US 4181249 A
A method is described for attaching sapphire, quartz, Spinel, etc. die to gold pads in a ceramic package. Because sapphire is not directly bondable to or alloyable with gold, while silicon is, silicon is either evaporated or deposited onto the backside of a sapphire or silicon-on-sapphire wafer. After the wafer has been scribed into die, the die are attached to the gold pads in the ceramic package using a gold-silicon preform as an intermediate layer.
1. A method for attaching a die to a microcircuit supporting surface, in which the die comprises one of sapphire, silicon-on-sapphire, quartz and Spinel material and the surface comprises gold material which materials are not readily bondable and alloyable to and with each other, comprising the steps of selecting additional silicon and gold-silicon matter which are respectively adherable with the die and alloyable with the surface, placing the silicon matter on the die, and bonding the die and the surface together through the intermediary of the gold-silicon matter.
2. A method for forming and attaching a die to a surface in a microcircuit package comprising the steps of:
cleaning a processed integrated circuit wafer, which has a plurality of electrical circuits adjacent one surface thereof in which each circuit is capable of performing an electrical function, for removing any contaminants therefrom;
drying the cleansed wafer in an atmosphere which is non-reactive to the wafer;
placing silicon on a second surface of the wafer;
electrically testing the electrical circuits for determining the operability thereof;
separating the wafer into individual die corresponding to operable ones of the electrical circuits;
cleaning the die and the package for removing any contaminants therefrom;
heating the package in an atmosphere which is nonreactive thereto and to the die;
placing a gold-silicon preform on the package and melting the preform in the heat of said heating step; and
placing the die on the preform with the silicon surface in contact therewith and pressing the die to the package for obtaining a gold-silicon alloy bond between the die and the package.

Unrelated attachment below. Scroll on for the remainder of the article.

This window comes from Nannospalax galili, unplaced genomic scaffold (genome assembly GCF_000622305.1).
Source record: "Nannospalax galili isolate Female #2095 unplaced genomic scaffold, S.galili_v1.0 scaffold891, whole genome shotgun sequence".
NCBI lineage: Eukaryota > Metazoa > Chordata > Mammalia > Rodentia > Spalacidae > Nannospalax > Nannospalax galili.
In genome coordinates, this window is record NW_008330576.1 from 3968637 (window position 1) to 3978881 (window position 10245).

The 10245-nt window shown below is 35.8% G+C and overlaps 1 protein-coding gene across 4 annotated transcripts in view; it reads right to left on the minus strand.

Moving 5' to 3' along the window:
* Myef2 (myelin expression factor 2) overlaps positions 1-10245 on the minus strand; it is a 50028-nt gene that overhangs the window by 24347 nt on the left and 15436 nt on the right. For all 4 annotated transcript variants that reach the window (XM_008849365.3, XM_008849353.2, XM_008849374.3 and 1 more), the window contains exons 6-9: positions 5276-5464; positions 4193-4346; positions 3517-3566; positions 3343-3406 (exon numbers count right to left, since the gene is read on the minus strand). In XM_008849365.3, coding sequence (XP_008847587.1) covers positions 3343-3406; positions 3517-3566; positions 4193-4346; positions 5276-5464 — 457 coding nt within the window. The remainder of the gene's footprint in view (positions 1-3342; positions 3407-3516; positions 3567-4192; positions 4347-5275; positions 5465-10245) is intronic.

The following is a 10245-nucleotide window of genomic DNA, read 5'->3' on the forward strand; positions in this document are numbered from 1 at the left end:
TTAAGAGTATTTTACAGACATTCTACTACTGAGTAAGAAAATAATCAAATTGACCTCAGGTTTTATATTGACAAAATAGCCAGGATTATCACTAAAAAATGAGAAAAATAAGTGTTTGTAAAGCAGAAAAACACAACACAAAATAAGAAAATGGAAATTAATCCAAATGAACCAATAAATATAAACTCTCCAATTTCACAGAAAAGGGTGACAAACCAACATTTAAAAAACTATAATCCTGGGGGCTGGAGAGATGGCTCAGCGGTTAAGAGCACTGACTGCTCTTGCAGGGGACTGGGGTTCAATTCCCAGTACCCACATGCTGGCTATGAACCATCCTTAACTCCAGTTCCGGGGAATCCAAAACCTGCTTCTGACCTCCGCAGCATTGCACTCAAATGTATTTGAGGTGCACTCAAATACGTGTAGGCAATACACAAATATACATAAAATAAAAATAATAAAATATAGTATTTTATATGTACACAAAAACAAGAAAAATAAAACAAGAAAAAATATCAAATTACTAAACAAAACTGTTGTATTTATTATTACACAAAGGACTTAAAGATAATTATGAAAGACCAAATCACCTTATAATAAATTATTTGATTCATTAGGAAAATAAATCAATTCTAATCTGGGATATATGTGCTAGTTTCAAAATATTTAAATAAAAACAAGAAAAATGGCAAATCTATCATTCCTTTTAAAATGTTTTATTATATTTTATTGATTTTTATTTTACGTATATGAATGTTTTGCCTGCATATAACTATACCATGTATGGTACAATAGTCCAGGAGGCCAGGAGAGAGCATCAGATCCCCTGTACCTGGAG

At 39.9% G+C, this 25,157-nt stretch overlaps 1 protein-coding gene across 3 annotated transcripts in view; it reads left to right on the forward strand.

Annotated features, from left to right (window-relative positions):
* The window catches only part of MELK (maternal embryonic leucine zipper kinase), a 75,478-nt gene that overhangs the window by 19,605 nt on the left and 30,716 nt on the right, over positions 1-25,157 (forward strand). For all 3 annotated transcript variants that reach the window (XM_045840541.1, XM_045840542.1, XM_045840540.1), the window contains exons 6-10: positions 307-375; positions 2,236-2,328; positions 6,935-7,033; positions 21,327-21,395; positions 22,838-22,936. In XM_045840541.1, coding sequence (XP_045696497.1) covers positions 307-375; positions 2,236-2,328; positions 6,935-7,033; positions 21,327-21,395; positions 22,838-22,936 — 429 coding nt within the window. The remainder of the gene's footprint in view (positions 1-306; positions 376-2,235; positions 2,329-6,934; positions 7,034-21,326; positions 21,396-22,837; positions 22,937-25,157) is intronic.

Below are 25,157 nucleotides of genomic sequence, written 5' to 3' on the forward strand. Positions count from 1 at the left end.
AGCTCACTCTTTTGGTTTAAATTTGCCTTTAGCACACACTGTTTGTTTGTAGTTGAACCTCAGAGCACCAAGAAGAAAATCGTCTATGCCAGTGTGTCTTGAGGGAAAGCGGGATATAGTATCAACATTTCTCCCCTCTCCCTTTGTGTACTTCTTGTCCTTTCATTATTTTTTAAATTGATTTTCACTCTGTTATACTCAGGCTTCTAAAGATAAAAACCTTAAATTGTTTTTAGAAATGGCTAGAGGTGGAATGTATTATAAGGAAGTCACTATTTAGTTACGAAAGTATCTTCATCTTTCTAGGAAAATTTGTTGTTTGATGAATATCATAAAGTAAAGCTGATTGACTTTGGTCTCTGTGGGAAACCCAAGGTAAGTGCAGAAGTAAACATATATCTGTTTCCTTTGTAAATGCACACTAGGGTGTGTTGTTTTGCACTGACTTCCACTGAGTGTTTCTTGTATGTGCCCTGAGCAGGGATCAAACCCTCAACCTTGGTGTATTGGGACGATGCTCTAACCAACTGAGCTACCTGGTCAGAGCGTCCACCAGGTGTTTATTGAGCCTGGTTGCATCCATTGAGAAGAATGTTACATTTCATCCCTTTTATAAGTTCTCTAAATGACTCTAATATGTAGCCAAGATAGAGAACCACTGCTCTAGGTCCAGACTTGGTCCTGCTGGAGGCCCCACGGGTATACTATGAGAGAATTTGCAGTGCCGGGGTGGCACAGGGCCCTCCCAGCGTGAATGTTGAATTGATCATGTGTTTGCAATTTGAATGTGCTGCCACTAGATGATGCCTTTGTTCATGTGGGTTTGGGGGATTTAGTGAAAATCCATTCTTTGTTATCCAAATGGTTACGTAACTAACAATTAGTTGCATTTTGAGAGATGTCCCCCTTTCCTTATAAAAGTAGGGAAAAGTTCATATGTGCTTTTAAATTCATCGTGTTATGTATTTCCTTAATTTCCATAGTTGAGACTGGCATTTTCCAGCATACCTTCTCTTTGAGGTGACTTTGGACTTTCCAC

3. The method of claim 2 wherein the wafer has a composition which does not readily bond to and is not readily alloyable with gold.
4. The method of claim 3 wherein the wafer composition is sapphire, quartz or Spinel material.
5. The method of claim 2 wherein said silicon placing step comprises the step of evaporating the silicon on the second surface to an approximate thickness of 5000 Angstoms.
6. The method of claim 2 wherein said silicon placing step comprises one of evaporating, vapor depositing or sputtering the silicon on the second surface.
7. The method of claim 2 wherein said package heating, preform melting and bond-alloying steps comprise the steps of heating the package and the preform to approximately 400° C. in a nitrogen atmosphere.
8. A method for attaching sapphire to a gold pad in a ceramic package comprising the steps of placing silicon onto the ground backside of a silicon-on-sapphire wafer, separating the wafer into die, and attaching the die to the gold pad through the intermediary of a gold-silicon preform.
1. Field of the Invention
The present invention relates to a method for attaching a microcircuit component to a supporting surface in which the component and the surface comprise compositions which are not readily bondable to or alloyable with each other.
2. Description of the Prior Art
Microcircuit components of the type described, such as of sapphire, quartz and Spinel, are commonly attached in a ceramic package by means of epoxy or other organic adhesive which is generally required especially for bonding of components together whose compositions do not permit their being bonded or alloyed together. Such an adhesive commonly degrades electrical performance of the electrical components over accelerated life tests. Specifically, the epoxy material exhibits out-gasing which destroys the inert atmosphere surrounding the components. Furthermore, in such life tests, the electrical parameters of the components degrade and become less stable, resulting in a shift and change in electrical values of the components.